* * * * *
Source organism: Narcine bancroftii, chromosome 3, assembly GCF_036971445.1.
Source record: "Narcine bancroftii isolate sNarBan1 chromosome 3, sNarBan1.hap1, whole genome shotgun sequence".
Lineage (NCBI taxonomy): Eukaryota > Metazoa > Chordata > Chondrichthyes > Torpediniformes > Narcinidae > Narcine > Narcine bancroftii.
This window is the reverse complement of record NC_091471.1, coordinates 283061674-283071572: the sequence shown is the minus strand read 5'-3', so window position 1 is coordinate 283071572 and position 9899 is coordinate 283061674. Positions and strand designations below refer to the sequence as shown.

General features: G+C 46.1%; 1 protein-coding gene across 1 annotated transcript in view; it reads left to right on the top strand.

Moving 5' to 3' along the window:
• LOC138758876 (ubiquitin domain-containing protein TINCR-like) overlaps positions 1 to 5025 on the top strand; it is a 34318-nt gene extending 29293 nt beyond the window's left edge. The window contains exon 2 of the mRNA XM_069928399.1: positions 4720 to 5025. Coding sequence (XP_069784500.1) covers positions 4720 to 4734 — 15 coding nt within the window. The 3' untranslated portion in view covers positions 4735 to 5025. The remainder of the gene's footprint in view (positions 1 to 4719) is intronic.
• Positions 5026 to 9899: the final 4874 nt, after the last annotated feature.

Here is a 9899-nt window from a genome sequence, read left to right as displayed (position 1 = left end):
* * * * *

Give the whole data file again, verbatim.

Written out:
Source organism: Narcine bancroftii, chromosome 3, assembly GCF_036971445.1.
Source record: "Narcine bancroftii isolate sNarBan1 chromosome 3, sNarBan1.hap1, whole genome shotgun sequence".
Lineage (NCBI taxonomy): Eukaryota > Metazoa > Chordata > Chondrichthyes > Torpediniformes > Narcinidae > Narcine > Narcine bancroftii.
This window is the reverse complement of record NC_091471.1, coordinates 283061674-283071572: the sequence shown is the minus strand read 5'-3', so window position 1 is coordinate 283071572 and position 9899 is coordinate 283061674. Positions and strand designations below refer to the sequence as shown.

General features: G+C 46.1%; 1 protein-coding gene across 1 annotated transcript in view; it reads left to right on the top strand.

Moving 5' to 3' along the window:
• LOC138758876 (ubiquitin domain-containing protein TINCR-like) overlaps positions 1 to 5025 on the top strand; it is a 34318-nt gene extending 29293 nt beyond the window's left edge. The window contains exon 2 of the mRNA XM_069928399.1: positions 4720 to 5025. Coding sequence (XP_069784500.1) covers positions 4720 to 4734 — 15 coding nt within the window. The 3' untranslated portion in view covers positions 4735 to 5025. The remainder of the gene's footprint in view (positions 1 to 4719) is intronic.
• Positions 5026 to 9899: the final 4874 nt, after the last annotated feature.

Here is a 9899-nt window from a genome sequence, read left to right as displayed (position 1 = left end):